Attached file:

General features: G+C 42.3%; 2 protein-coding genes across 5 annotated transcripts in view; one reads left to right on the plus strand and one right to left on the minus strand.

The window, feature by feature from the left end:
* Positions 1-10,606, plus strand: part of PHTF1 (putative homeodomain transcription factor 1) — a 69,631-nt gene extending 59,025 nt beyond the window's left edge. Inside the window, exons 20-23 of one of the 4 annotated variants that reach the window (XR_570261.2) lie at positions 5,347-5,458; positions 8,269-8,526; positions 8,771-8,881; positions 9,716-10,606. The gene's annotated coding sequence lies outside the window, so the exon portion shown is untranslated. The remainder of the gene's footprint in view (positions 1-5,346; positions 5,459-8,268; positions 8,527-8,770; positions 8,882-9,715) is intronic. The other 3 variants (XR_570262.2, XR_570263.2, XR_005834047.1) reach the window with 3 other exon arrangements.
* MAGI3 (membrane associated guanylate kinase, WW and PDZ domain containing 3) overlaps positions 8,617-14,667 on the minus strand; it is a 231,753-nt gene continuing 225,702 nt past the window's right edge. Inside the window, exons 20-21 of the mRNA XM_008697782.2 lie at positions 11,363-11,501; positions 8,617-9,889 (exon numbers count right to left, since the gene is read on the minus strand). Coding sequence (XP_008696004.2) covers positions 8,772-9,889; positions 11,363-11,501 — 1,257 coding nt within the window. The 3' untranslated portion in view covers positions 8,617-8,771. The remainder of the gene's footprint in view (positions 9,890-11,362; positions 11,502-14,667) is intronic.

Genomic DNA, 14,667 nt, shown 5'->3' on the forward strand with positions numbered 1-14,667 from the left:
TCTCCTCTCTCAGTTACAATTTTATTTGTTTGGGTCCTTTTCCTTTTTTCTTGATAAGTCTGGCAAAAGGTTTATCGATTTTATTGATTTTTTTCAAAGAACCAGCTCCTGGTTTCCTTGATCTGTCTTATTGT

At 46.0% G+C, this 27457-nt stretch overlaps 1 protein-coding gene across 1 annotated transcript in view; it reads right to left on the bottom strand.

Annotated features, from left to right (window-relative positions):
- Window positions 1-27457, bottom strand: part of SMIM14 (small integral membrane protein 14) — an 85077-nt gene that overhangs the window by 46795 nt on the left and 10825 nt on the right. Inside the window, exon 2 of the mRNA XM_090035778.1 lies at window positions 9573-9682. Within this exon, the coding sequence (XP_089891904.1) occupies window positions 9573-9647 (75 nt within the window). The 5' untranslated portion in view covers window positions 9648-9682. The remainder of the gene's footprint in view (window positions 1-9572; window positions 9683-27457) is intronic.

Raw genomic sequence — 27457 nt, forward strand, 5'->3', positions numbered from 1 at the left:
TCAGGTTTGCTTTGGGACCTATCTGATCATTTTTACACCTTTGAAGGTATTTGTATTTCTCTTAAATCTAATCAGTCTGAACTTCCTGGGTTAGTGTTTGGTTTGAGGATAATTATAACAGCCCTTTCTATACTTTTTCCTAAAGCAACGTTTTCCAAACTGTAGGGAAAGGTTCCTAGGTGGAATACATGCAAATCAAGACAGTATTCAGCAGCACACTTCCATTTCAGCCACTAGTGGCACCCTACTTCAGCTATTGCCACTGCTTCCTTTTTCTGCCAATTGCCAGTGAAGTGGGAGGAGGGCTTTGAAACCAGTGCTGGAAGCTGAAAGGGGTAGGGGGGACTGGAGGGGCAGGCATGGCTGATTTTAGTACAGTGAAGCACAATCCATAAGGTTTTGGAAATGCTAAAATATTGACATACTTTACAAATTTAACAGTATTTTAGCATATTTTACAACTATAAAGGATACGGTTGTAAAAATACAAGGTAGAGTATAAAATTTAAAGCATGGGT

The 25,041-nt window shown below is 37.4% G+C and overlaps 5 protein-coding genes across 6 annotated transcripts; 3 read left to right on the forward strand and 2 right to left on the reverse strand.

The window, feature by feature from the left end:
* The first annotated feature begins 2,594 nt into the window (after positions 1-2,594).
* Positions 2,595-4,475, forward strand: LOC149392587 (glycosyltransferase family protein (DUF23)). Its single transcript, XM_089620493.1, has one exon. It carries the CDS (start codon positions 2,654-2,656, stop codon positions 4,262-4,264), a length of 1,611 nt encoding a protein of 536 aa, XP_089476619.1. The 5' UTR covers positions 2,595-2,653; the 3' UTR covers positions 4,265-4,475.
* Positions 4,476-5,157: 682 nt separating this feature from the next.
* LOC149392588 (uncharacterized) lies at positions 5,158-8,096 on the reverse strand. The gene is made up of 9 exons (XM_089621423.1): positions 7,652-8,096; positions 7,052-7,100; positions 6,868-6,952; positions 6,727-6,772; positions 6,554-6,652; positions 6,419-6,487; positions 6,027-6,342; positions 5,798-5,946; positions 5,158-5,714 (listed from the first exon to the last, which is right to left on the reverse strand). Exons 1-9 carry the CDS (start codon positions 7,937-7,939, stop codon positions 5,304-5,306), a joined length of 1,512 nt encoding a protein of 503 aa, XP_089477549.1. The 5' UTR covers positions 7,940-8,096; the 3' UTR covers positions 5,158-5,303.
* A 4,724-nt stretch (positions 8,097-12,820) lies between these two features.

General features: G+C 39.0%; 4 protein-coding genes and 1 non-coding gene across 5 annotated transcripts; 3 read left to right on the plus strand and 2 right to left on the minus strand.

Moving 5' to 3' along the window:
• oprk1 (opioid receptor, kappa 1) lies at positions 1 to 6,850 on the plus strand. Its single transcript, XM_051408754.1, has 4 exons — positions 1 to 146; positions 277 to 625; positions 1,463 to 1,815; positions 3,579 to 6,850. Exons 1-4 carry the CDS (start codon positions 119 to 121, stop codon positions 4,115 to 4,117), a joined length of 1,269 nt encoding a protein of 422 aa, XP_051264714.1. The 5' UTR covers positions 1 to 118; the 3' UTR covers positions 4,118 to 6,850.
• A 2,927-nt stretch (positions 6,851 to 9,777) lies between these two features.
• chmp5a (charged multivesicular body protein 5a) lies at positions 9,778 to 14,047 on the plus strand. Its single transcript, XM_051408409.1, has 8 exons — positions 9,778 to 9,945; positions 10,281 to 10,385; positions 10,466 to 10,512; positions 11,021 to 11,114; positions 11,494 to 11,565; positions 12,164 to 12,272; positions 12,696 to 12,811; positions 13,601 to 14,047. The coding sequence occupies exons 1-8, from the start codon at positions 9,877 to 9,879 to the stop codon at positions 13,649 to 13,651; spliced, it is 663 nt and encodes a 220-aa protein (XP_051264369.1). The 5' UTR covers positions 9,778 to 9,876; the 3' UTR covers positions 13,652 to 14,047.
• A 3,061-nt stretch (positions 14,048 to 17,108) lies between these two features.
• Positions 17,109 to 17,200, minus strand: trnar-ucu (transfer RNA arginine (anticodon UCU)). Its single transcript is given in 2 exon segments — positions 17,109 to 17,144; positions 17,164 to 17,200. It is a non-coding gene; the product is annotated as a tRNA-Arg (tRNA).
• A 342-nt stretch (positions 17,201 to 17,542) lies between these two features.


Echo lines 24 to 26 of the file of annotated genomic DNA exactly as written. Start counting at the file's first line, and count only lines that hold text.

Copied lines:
• A 3,061-nt stretch (positions 14,048 to 17,108) lies between these two features.
• Positions 17,109 to 17,200, minus strand: trnar-ucu (transfer RNA arginine (anticodon UCU)). Its single transcript is given in 2 exon segments — positions 17,109 to 17,144; positions 17,164 to 17,200. It is a non-coding gene; the product is annotated as a tRNA-Arg (tRNA).
• A 342-nt stretch (positions 17,201 to 17,542) lies between these two features.